The Ozil case is again actively used to collectively suspect fascism by concealing migration problems. So from the Turkish government, but also the Berlin migration researcher Naika Foroutan.
In the mood of reinforcing conservative currents in Germany and Europe against the previously prevailing left turn in society, the current immigration debate and the case of Özil a Berlin migration researchers are being investigated. It's the old trick on the left to compare conservatism with fascism, to ignore the problems that stem from immigration.
This is in line with the Turkish Government's view, which this Monday with great approval for the departure of Mesut Özils from the German Football Team responded. As a result, Özil had taken a "beautiful goal against the virus of fascism," tweeted Justice Minister Abdulhamit Gül to this decision. The Turkish Minister of Sport Mehmet Kasapoglu has also tweeted: "We sincerely support the glorious attitude that our brother Özil shows."
For migration researcher Naika Foroutan, who teaches at Berlin's Humbold University, Germany is also back on its historical path. "Social development points to a pre-fascist phase, and I argue that this has nothing to do with my personal state, even with my migrating history," said daughter of a German mother and an Iranian father.
The 46-year-old Therefore he does not want to see the word "prefascist" as strong, based in particular on the historian Fritz Stern's book, "Cultural Pessimism as Political Danger". She reacts with her controversy to former national football player Mesut Özil. A pic with an autocrat while the world cup was held by another autocrat, used to deny Özil the German, she regretted.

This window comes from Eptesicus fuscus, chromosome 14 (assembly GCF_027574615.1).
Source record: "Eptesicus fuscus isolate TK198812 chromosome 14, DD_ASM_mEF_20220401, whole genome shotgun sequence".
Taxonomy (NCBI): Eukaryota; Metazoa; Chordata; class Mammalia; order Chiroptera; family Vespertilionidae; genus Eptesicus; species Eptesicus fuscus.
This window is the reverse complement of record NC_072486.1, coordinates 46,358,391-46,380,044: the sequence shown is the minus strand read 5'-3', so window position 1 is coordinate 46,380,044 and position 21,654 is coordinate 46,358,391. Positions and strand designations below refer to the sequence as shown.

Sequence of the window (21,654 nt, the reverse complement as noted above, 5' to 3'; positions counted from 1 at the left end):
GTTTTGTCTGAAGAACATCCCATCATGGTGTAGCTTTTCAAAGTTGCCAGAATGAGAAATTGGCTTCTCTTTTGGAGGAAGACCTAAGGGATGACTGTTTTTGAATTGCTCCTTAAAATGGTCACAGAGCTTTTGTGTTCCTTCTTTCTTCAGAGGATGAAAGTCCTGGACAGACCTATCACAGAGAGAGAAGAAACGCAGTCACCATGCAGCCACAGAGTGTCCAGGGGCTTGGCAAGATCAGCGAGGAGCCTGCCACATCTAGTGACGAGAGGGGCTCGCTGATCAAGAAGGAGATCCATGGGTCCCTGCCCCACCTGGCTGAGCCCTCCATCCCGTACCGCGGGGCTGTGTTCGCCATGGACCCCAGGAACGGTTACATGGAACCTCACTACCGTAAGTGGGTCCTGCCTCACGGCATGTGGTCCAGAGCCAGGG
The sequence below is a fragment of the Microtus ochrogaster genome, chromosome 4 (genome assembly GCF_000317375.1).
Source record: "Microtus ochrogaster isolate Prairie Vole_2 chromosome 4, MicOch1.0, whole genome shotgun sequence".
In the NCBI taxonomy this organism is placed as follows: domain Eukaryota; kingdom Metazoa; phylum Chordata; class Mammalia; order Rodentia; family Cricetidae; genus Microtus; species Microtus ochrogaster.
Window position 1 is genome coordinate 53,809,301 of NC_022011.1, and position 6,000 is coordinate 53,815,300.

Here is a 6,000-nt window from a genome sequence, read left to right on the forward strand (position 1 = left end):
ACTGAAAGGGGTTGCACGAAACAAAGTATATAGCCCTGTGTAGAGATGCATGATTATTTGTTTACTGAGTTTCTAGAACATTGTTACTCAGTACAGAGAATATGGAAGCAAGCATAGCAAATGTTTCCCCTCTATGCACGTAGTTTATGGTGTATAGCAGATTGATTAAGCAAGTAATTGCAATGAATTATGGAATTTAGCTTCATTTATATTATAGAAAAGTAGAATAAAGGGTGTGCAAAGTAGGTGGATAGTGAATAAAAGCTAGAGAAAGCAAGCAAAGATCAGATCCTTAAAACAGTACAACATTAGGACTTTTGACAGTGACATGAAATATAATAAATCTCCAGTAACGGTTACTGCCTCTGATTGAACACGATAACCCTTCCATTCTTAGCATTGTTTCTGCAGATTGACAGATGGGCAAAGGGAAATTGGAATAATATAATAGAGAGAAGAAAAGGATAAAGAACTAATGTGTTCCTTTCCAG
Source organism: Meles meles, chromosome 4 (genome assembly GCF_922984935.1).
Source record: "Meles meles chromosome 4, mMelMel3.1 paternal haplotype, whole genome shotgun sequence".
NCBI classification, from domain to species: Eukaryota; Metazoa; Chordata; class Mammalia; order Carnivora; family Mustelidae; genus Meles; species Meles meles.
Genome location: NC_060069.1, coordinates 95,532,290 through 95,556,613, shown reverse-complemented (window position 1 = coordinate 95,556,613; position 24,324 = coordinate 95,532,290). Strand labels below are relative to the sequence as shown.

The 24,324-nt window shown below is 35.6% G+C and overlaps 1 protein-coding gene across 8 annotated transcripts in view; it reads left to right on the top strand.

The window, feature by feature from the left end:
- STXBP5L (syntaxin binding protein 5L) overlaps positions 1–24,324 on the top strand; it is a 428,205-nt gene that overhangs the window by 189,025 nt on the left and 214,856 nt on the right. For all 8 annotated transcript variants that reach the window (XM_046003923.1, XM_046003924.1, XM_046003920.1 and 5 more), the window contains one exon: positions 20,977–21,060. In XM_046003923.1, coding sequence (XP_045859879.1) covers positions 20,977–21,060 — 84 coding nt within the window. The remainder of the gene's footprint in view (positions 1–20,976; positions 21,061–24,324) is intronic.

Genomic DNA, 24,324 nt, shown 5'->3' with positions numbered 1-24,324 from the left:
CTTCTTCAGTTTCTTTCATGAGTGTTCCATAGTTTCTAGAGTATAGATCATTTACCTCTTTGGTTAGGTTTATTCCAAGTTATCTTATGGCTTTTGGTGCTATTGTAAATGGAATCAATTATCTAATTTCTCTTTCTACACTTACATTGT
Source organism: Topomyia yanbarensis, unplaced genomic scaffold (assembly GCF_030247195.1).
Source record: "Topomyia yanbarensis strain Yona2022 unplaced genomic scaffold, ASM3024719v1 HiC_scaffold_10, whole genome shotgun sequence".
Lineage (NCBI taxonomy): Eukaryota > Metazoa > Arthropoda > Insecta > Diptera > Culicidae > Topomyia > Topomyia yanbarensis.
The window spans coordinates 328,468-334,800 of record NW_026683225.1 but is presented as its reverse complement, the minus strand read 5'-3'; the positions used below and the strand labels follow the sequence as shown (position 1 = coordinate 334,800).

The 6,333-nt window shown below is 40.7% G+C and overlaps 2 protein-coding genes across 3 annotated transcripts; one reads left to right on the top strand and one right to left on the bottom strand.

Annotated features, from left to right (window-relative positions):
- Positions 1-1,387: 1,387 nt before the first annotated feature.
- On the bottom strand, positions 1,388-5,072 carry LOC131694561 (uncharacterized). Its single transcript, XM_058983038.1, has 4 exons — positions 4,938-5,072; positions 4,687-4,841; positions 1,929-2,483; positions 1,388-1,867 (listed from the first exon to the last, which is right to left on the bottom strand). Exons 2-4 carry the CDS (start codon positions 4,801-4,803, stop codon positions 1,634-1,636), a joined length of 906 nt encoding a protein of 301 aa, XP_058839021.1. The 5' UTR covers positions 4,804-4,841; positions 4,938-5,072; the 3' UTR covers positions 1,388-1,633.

Thus, many immigrants saw a warning that one's connection to Germany could be revoked at any time, no matter what you deserve and what services have been provided. She had long believed in a "new German we" that the German being was no longer defined because of religious, cultural or migration biographical lines, but it appeared as an attitude towards a pluralist society.
Now she sees parallels in Stern's book, whose Jewish family must fly to the United States before the Nazi regime. In that he describes the rise of national socialism "and the intellectual forces that spread a pessimism that left as the only way out of a present gift just the complete destruction of all existing ones." Over and over again, she has considered emigrating from Germany.
She has experienced the last few years "like a strong alienation". Thus, she also criticizes former German President Joachim Gauck, who publicly spoke of "false respect for immigrants" after leaving office. This also contributes to alienation: "When you leave such an ally, you start to fear that what's going on is getting worse than ever."
Talking about obvious issues like integration is an obstacle, among other things, that the more immigration would make it too difficult to reach a "we", she does not believe. Instead, it is again, without any critical reflection, the fascism club taken out. The appearance of Özil, like such statements, rather helps to break social coexistence.